In chapter 8 of Lunch Money, Maura explains to Greg that their books are different. Why are they different? How might this difference help solve the problems between Maura and Greg?

The difference between Greg and Maura's books, as explained in chapter 8 of Lunch Money, is that Greg's books are comics while Maura's are stories about unicorns and princesses. This difference might help solve the problems between Maura and Greg because it means that they will not be competing for the same buyers among their classmates.

Expert Answers

An illustration of the letter 'A' in a speech bubbles

Greg and Maura both point out ways that their books are different from each other, although Greg is still steamed at Maura for what he perceives as her theft of his bigger idea of producing books to sell to their classmates.

Early in chapter 8, Greg points out that Maura's book is "not really [his] type of story," since it involves "princesses and unicorns." He also points out that what Maura has created is not a comic book. On a similar note, Maura points out that Greg's stories and artwork are geared towards boys, which means that he is limiting his market.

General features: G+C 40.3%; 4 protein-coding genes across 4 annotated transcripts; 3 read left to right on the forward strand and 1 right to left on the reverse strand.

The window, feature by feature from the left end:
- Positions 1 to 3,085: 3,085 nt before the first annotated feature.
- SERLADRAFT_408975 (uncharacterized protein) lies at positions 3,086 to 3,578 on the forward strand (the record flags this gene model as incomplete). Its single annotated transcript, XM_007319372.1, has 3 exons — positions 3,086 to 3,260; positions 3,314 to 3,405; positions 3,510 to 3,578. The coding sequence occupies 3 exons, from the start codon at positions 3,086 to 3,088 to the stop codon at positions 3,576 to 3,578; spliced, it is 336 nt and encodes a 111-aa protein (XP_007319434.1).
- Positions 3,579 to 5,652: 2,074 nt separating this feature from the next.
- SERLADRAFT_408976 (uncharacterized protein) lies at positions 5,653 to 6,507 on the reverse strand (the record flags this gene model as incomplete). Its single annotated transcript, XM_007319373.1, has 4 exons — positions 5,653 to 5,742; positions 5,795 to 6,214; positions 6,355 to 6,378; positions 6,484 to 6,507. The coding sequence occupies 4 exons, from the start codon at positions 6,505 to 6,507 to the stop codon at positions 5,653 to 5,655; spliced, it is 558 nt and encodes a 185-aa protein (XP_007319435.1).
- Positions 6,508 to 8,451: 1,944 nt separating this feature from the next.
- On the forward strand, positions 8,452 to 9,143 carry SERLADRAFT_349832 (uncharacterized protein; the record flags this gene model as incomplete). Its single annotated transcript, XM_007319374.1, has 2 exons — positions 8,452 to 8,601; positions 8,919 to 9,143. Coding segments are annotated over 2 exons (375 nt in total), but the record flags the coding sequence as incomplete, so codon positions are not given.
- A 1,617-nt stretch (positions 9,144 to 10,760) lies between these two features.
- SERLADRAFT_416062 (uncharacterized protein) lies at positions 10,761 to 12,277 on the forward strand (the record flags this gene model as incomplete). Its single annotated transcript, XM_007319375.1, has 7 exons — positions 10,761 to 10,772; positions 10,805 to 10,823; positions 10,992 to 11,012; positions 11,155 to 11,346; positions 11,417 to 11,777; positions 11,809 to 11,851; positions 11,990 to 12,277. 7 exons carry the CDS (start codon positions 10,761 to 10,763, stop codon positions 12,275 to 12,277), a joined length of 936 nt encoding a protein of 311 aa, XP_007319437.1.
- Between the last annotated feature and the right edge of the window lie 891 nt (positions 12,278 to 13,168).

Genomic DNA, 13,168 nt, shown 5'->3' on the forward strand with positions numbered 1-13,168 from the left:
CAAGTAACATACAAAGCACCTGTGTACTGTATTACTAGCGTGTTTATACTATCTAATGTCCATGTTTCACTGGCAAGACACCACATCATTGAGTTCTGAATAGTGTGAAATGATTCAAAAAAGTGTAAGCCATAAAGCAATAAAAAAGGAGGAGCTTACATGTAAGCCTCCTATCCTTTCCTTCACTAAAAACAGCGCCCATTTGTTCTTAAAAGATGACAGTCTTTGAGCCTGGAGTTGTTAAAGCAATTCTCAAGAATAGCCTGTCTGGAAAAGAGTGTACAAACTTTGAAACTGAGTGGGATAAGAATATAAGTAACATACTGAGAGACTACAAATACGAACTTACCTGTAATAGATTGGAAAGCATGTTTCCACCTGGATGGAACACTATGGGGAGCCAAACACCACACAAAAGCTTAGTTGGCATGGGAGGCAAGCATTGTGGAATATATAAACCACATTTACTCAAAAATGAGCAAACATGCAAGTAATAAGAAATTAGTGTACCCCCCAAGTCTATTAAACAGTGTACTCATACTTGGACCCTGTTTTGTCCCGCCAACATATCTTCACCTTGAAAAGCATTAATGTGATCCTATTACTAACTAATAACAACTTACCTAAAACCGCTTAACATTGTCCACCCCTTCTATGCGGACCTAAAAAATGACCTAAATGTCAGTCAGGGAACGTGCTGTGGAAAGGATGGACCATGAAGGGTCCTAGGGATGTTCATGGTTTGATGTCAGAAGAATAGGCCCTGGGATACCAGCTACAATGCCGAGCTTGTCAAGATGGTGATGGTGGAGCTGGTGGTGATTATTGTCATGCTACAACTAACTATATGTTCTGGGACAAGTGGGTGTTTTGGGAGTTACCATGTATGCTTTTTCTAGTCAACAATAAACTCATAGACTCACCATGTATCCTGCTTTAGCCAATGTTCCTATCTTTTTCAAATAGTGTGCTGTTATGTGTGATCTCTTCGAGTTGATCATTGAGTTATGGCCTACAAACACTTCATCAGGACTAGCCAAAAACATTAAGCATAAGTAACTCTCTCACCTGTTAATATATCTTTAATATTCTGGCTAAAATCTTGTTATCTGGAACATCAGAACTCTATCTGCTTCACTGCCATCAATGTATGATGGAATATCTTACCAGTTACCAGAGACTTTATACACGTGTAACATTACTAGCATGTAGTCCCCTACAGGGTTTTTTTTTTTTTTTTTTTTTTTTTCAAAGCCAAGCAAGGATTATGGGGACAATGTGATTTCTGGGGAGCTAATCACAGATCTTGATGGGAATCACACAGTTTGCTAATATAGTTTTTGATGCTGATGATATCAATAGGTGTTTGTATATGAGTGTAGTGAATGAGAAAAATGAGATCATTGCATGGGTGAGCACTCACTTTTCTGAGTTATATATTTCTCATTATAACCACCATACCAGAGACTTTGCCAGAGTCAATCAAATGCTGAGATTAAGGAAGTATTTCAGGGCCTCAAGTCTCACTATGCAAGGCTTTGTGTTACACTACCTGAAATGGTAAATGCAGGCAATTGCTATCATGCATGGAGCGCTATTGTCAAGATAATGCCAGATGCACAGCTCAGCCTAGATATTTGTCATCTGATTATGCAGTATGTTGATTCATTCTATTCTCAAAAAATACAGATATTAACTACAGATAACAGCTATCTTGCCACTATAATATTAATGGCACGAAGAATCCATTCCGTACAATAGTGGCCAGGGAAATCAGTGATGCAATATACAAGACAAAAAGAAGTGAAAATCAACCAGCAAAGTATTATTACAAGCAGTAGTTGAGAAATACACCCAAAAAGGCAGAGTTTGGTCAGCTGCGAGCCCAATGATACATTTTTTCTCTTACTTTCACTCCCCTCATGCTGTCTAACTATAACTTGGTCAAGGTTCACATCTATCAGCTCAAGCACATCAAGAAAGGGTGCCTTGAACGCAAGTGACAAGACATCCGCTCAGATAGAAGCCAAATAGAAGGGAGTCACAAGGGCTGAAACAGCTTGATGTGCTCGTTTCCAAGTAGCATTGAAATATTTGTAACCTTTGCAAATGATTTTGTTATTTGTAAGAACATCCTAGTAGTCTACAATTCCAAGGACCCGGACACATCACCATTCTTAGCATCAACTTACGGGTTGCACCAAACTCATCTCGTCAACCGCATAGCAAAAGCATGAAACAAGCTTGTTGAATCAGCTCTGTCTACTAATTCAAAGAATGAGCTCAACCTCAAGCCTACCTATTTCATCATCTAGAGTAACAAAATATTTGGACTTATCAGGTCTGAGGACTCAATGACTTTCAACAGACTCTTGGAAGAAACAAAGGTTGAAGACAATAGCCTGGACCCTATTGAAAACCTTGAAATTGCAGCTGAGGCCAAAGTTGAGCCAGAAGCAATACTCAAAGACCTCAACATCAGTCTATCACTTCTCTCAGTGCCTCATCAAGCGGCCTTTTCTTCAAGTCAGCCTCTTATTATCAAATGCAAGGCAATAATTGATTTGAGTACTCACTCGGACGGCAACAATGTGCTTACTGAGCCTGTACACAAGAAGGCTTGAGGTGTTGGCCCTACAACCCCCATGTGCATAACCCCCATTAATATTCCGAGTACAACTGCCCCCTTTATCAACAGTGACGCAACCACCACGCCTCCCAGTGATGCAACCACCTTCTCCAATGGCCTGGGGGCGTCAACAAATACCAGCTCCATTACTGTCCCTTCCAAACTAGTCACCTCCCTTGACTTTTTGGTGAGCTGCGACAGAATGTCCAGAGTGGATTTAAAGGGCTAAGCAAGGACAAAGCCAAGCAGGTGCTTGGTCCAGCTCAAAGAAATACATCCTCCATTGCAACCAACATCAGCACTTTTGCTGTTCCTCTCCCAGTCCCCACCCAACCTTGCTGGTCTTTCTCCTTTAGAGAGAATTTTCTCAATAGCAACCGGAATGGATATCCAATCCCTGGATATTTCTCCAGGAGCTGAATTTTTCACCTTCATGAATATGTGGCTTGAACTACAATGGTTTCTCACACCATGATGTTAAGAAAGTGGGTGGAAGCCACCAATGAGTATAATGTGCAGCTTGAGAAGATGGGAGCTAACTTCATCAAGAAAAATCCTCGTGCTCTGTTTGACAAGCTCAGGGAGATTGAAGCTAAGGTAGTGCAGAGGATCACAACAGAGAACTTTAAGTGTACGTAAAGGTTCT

When Mr. Z arrives, he points out some of the specific differences between the two stories. For starters, Maura did not use Greg's "Creon guy," and her drawings are stylistically different.

The problems between Maura and Greg stem from Greg's concern that the existence of Maura's books mean that less people will buy his books. Essentially, the point that both he and Maura make in this chapter (with a little help from their well-meaning teacher) is that their books have different target audiences. Greg's books are comic books titled "Creon: Return of the Hunter," while Maura's are stories about princesses and unicorns with illustrations that are vastly different to Greg's.

This could help solve the problems between Maura and Greg because if their books are targeted to different audiences, then they are not competing for the attention of the same customers.

Last Updated by eNotes Editorial on

We’ll help your grades soar

Start your 48-hour free trial and unlock all the summaries, Q&A, and analyses you need to get better grades now.

  • 30,000+ book summaries
  • 20% study tools discount
  • Ad-free content
  • PDF downloads
  • 300,000+ answers
  • 5-star customer support
Start your 48-Hour Free Trial